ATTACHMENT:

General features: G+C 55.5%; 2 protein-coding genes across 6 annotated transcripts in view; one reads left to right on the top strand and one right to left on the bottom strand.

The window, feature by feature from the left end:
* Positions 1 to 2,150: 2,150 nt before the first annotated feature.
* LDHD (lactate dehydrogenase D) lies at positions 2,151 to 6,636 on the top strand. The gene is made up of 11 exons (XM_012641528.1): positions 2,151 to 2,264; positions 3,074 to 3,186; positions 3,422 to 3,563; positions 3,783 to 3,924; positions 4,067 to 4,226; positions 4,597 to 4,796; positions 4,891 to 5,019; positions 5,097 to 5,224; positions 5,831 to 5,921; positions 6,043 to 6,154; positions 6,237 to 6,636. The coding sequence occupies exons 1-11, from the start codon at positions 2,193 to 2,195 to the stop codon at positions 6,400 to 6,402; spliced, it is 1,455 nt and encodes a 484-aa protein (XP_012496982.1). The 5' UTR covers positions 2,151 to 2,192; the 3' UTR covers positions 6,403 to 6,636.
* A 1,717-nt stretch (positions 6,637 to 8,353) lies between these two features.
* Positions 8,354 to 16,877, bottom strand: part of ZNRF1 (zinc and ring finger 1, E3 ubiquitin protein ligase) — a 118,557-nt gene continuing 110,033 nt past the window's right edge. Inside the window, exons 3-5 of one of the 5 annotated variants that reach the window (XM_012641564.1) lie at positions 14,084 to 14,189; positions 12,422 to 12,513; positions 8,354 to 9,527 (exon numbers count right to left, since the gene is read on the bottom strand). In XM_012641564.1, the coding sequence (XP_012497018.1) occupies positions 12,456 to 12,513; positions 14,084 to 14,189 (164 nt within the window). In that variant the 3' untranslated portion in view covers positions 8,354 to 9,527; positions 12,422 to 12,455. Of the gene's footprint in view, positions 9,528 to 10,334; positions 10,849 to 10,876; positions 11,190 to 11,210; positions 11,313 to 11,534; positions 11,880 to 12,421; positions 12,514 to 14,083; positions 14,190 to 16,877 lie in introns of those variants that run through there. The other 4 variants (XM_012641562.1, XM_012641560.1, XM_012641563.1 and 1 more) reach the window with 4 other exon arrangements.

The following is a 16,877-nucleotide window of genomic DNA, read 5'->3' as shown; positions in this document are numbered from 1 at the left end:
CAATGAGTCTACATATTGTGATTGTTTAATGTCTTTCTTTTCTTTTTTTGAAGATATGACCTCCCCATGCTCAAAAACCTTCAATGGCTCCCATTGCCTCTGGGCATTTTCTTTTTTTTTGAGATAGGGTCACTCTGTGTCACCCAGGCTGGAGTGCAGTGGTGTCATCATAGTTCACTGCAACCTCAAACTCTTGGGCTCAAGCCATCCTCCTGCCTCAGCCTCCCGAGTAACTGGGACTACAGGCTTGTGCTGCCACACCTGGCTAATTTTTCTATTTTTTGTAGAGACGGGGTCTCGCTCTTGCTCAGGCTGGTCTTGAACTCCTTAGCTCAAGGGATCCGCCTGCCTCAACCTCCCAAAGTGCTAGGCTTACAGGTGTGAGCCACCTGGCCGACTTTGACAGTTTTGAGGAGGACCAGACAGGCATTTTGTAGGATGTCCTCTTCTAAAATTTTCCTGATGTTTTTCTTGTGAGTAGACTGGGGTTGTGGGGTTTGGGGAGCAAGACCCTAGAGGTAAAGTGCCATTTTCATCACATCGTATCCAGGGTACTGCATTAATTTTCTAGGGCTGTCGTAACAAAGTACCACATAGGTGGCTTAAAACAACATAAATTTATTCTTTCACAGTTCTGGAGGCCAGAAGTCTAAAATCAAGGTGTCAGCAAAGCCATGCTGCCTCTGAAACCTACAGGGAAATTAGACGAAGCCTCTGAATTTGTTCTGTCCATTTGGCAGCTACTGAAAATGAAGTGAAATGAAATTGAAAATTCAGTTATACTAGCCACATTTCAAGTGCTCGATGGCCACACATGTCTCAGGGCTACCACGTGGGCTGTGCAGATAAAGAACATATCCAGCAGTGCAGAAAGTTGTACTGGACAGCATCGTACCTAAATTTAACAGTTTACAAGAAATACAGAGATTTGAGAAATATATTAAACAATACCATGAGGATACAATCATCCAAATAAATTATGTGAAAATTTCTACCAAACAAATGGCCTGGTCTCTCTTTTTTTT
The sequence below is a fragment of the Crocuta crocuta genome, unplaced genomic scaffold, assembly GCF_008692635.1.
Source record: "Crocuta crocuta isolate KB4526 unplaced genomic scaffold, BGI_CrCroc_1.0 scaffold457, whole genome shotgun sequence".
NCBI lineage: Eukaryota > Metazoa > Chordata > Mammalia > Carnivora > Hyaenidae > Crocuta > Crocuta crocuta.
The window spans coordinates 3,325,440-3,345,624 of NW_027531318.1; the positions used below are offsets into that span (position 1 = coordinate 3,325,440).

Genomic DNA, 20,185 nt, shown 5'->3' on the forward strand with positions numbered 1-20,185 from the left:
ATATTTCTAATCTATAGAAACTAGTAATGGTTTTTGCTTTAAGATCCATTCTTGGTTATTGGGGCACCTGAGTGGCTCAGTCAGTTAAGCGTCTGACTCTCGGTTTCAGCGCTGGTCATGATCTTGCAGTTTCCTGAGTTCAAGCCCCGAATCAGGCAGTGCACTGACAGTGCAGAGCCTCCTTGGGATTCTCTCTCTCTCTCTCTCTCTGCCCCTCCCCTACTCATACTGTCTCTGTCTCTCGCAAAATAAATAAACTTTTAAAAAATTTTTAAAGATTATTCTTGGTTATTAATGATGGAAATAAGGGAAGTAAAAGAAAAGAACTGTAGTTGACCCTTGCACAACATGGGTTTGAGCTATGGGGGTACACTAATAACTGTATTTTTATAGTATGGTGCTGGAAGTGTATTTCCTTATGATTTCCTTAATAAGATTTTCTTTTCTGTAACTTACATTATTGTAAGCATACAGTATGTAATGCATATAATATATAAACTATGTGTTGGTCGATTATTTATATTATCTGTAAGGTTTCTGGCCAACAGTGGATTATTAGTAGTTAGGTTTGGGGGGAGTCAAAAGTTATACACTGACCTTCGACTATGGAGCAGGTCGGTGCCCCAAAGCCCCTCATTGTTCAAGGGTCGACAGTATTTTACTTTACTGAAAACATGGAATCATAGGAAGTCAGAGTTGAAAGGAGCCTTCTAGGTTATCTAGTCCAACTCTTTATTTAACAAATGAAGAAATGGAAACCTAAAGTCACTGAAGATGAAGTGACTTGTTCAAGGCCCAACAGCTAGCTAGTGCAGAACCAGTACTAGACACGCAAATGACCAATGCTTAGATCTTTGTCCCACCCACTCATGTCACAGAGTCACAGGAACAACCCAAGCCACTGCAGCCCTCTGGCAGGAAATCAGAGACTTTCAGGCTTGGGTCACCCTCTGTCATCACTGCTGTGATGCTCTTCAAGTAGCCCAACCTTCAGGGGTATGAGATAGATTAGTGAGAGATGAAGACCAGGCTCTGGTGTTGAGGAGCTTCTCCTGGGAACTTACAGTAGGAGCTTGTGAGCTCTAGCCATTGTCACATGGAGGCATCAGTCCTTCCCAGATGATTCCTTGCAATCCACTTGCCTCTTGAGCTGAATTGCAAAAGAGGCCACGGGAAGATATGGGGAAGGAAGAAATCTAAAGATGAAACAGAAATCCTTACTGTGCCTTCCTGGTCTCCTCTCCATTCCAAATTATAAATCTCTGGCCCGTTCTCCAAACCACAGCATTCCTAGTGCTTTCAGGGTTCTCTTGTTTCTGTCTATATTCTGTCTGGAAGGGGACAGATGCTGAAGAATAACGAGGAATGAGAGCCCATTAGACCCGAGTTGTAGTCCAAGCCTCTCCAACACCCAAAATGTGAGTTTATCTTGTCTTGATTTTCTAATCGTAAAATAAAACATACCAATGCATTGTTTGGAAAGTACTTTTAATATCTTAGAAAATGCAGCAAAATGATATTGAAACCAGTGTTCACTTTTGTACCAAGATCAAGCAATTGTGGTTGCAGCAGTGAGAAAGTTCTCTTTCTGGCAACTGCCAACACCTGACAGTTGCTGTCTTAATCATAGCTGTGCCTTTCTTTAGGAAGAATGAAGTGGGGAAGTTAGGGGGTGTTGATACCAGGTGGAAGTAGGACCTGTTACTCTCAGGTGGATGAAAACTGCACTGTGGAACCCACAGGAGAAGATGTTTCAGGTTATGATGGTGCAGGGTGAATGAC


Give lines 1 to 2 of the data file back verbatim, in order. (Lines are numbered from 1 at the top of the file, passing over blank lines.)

General features: G+C 55.5%; 2 protein-coding genes across 6 annotated transcripts in view; one reads left to right on the top strand and one right to left on the bottom strand.

The window, feature by feature from the left end: